chapter xx: Liam Carr na Mboscaí

part i: pin money
myeck's family weren't Irish. In fact, his immigrant parents had never heard of Ireland. That remarkable fact was only partly due to the fanatical xenophobia practiced in their homeland - it was mostly due to a calculated effort on the part of the family to destroy any connection to a man so repugnant that even myeck's family was ashamed.  

He was a swindler, a thief, a murderer, and as a child he didn't pay taxes on his paper route money. All of these qualities being held in high regard by the family, he was nonetheless banished, for he was guilty of something truly unforgivable: he looked better in a dress than his sisters. 

   Poor posture plagued him his whole life, but eyewitnesses reported that he could dance up a storm. Forced to flee for his life, he took to the roads of Europe as a highwayman, using the simple yet effective ruse of dressing as a wandering noblewoman, his twin rapiers disguised as somewhat oversized hatpins in an outrageously flamboyant hat.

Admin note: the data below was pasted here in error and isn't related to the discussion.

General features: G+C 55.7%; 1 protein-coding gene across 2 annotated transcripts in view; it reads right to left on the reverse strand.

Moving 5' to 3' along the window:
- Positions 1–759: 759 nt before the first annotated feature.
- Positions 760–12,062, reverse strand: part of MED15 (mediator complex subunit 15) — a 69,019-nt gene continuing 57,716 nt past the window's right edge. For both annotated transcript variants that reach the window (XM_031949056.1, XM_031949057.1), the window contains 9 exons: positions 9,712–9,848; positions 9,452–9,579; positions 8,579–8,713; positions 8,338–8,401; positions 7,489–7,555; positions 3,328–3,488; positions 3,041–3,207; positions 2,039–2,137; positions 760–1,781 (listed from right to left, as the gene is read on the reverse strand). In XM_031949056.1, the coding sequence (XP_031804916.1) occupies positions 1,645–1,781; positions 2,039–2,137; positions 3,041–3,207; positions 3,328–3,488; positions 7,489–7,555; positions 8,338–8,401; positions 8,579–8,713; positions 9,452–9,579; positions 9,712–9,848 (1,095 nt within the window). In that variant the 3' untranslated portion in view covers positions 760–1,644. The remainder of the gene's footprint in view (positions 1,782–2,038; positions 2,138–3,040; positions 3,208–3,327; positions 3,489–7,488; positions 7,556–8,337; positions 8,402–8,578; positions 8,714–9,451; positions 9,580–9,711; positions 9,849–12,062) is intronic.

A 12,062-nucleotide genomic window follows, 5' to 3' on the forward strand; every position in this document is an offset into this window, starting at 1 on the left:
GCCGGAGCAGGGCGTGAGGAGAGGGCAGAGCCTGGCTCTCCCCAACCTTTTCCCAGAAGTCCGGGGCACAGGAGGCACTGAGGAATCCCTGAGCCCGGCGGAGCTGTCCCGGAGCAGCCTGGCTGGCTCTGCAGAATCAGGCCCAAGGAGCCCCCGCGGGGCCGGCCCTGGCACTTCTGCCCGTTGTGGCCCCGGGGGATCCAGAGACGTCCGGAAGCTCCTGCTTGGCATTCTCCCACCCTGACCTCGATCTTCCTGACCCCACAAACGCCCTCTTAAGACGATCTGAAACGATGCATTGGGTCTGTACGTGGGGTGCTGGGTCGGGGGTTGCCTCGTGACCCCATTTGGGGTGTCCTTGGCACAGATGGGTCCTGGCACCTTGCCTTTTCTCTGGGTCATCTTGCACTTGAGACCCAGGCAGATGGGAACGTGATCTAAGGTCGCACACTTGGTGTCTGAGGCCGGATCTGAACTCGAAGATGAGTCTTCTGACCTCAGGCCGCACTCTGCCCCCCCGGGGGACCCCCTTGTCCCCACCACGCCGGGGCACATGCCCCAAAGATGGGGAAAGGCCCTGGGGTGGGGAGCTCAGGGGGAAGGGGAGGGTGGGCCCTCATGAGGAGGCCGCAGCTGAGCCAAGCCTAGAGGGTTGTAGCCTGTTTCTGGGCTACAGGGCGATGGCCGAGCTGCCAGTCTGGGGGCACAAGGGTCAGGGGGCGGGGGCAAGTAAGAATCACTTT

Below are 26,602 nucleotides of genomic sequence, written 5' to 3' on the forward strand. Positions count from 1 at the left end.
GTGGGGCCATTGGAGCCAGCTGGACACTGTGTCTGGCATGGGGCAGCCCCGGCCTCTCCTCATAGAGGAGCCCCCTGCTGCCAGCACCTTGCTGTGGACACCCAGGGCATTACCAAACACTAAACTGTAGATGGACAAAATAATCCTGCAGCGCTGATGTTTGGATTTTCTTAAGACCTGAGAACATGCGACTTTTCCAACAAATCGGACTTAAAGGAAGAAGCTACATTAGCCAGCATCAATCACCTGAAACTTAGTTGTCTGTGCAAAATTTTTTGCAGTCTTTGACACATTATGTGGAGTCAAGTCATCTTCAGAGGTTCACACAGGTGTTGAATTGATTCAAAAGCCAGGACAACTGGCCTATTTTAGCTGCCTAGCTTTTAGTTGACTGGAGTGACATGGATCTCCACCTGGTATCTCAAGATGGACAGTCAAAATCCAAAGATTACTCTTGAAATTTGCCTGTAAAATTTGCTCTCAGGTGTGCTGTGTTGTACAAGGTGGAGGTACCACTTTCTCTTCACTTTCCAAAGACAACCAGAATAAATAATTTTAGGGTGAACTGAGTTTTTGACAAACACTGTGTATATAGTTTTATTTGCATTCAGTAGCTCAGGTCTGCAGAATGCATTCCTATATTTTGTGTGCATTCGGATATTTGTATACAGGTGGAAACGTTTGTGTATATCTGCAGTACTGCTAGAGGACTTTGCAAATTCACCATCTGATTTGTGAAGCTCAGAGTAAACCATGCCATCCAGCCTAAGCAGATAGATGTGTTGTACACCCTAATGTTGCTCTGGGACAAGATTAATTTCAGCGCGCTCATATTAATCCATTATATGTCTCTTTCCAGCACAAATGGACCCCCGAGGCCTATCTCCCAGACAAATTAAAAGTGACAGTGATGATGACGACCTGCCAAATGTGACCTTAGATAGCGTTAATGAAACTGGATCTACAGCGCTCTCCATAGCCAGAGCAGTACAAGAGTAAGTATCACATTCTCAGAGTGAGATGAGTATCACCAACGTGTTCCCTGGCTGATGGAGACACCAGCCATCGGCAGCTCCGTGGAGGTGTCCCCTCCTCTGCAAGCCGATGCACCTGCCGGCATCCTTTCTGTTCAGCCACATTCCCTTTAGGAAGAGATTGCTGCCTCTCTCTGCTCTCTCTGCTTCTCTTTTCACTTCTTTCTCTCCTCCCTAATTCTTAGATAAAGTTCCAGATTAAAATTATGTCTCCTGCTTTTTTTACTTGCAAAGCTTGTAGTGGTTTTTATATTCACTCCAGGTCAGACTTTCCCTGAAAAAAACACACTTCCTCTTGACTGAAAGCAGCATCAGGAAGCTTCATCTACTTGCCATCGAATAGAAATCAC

Finally settling in Ireland, he adopted the name Liam Carr na Mboscaí. Here he found acceptance among the kilt-wearing Orangemen, and had great success robbing travelers and hijacking trains throughout the island - after years of British oppression, being robbed at swordpoint by a beautiful man in a dress wasn't deemed worthy of making much fuss over. 

He grew wealthy and famous.  And yet, another desire had begun to grow in his heart. Never satisfied with off-the-rack fashions, he had been making his own outfits for years, and now, with each rapier hole poked through his victims' waistcoats he began to see new possibilities. Finally he gave in to his desires and moved to Paris, where he became a fabulously successful fashion designer - "The Versace of his age" as a modern writer put it. 
His slashed and perforated designs predated "Punk" fashions by several generations.  
In Paris, he made one final attempt at a reconciliation with the family by inviting them all to travel to Paris at his expense to see his Spring collection. None of his relatives were clockmakers, however, and they all stayed home. Family rumors held that he committed suicide over the slight, but experts insist that he was much more likely to make someone else commit suicide for him. Whatever happened, he never again made contact, and he was expunged from the family records.